In this – our second driver interview – WRT driver Adrien De Leener took time out of his two-day pre-Spa retreat in Copenhagen to have a little chat with us about life with the German brand, the GT3 category and the race itself.

Thanks for agreeing to the interview, Adrien. How are you and how do you evaluate your year up to this point?

Absolutely, I’m glad you contacted me!

So far it’s been a big and humbling step moving to Pro class in what I’ve heard people mention as the most competitive year yet. So far, the season started like last year in Monza where I had a slow puncture in my stint and we had to do an unscheduled stop. As you know in a 3h race that sets you too far back.

In Silverstone our qualifying wasn’t optimal but our race performance was quite positive. Meanwhile at Paul Ricard our race unfortunately ended sandwiched between a BMW and a Mercedes in the exit of the first chicane. This, for me, was hard to accept – not driving in the 6h race and not finishing my first GT3 race!

What do you feel the GT3 category’s strengths are? Could anything be improved?

I think GT3 is a fantastic platform for multi-make racing. It has the biggest range of manufacturers and allows a wide variety of skill levels to race together in the most attractive series globally. Of course to enable this to happen there will always be discussion regarding BOP. But I think it’s necessary in order to maintain reasonable budgets to keep attractive grids and to limit the possibility of budget wars; such as GT1 a few years back.

I think it’s moving in the right direction with growing fan following and ultra-competitive racing. However I think the main discussion that I would raise is the driver categorisation. I will not name anyone but there are certain people who have raced as professionals and done Spa 24 hours over 20 times that are rated as bronze. Meanwhile if you’re below 30 you’re essentially considered professional no matter what.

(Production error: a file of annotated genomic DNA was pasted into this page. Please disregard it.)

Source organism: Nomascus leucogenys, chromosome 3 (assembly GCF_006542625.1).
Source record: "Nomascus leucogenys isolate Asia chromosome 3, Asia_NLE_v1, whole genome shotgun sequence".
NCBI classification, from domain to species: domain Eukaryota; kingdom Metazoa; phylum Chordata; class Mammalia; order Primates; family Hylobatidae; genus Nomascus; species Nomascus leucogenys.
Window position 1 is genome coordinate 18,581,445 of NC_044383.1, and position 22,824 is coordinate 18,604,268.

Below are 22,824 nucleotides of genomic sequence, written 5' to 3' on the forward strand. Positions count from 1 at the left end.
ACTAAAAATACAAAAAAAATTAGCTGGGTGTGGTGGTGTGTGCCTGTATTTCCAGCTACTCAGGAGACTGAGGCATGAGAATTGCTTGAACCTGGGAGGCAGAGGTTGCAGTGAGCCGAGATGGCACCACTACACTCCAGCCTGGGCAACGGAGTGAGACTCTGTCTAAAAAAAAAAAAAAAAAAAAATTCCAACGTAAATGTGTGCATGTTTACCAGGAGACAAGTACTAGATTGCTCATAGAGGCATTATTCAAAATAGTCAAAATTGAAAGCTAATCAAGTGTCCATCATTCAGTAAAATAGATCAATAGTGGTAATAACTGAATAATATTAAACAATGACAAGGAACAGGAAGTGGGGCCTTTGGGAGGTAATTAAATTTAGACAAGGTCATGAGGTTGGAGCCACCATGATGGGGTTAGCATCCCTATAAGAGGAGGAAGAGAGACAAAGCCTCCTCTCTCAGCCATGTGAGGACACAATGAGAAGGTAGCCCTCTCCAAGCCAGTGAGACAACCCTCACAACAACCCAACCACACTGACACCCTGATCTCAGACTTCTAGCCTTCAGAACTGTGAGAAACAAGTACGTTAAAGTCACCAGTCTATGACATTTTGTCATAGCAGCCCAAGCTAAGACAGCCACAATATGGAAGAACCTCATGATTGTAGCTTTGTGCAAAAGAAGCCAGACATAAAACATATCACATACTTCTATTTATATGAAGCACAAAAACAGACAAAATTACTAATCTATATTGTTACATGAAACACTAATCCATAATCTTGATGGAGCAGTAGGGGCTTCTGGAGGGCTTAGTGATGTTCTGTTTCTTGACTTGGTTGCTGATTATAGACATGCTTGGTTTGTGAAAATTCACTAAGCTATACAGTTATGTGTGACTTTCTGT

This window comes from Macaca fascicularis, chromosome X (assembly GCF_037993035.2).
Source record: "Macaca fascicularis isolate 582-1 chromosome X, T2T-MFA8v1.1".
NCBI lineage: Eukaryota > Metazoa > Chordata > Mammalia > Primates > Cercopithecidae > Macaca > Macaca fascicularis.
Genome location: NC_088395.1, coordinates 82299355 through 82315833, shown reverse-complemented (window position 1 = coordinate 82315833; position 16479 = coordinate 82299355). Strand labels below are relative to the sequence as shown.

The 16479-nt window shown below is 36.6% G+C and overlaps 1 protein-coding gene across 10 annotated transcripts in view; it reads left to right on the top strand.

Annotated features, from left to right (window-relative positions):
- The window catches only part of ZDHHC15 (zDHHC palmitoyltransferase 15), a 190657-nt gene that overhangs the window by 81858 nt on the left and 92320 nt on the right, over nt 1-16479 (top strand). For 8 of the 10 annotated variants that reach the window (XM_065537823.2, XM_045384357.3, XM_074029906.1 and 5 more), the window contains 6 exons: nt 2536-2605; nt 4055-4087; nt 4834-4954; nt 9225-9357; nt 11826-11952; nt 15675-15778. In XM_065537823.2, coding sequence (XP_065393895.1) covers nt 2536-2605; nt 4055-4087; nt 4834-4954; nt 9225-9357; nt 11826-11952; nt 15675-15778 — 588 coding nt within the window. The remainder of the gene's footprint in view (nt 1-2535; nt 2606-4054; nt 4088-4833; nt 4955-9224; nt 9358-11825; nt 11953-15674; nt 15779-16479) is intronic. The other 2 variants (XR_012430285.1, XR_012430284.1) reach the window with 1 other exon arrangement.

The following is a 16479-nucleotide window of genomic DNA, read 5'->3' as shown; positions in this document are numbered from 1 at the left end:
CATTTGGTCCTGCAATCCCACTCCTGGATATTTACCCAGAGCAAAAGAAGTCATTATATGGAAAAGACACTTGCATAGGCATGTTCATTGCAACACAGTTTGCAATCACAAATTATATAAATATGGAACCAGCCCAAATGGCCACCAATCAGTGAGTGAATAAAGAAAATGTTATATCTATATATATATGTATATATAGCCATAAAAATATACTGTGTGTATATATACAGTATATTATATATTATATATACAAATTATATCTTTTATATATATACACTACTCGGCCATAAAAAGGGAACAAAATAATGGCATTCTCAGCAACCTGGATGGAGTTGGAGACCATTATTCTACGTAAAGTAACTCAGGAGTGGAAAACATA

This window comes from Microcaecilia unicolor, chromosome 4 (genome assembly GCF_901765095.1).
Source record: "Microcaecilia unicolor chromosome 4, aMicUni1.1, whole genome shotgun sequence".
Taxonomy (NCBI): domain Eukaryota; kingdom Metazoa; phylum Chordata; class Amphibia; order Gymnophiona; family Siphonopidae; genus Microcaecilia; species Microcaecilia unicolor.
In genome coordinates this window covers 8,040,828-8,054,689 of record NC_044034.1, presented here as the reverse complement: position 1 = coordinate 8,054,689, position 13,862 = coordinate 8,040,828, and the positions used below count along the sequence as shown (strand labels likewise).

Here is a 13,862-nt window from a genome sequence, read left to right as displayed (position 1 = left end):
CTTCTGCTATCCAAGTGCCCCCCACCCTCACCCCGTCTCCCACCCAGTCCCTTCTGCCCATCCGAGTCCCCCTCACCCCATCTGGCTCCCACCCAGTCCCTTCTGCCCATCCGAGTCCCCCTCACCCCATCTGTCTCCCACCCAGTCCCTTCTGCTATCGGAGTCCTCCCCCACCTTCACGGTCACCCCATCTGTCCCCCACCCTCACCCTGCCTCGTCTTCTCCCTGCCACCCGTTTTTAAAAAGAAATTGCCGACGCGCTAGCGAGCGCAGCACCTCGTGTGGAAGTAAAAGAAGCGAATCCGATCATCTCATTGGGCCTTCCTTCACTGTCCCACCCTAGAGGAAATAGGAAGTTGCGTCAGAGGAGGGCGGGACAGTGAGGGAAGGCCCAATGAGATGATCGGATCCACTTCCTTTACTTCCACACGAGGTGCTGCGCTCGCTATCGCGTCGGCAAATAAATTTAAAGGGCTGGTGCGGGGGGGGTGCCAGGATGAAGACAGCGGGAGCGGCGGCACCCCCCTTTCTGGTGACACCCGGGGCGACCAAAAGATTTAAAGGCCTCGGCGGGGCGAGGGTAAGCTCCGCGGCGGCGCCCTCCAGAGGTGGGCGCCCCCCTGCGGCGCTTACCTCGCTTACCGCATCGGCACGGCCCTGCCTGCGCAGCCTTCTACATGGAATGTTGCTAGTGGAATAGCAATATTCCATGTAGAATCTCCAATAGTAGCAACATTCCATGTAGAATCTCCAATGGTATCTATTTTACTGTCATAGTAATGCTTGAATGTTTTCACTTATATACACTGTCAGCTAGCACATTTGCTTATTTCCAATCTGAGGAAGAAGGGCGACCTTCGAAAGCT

How do you feel you’re doing with driving the Audi so far after so much time in Maseratis and Ferraris, and what do you feel its strengths are? Does BoP hit Audi hard?

The Maserati was really a fantastic school for me. You’re essentially racing a very basic car with no traction control or ABS. I got to compete against some great drivers on a relatively level playing field.

The Audi has also been a treat to drive. Although lacking the key component of acceleration that the 458 has, the car has a great aero package. The major difference is that we have been hit quite hard with the BOP and we have to overtake much more aggressively using our aero to exit strongly and then slip stream to pass at the end of the straights. It’s very easy to lose time behind slower cars and this was a major part of my learning curve so far.

How has your relationship been with Peter [Kox], Pierre [Kaffer] and WRT in general since joining their ranks?

I knew Pierre from my time in ELMS with AF Corse and I knew immediately we would make a great team this year. He’s a very experienced driver but also really takes the time to teach me every step of the way! This is something not many drivers do and I’m really enjoying it.

WRT is competitive but also a fun group of guys to be around. This creates the perfect atmosphere!

Unfortunately Peter will not be able to continue with us and I wish him the best in his next challenge but now we must focus on Spa. We have an extremely strong addition to the team that I’m excited about!

What’s your realistic and ideal aim for the big race?

Last year in Pro Am we finished 11th overall losing 8 laps after Toni had a brake failure in the opening stint. Being that far back I never imagined we would piece that together.

Naturally, being competitive, we all want the same finishing position. This is the most challenging race that requires a perfect drive, strategy and ultimately the key element of luck.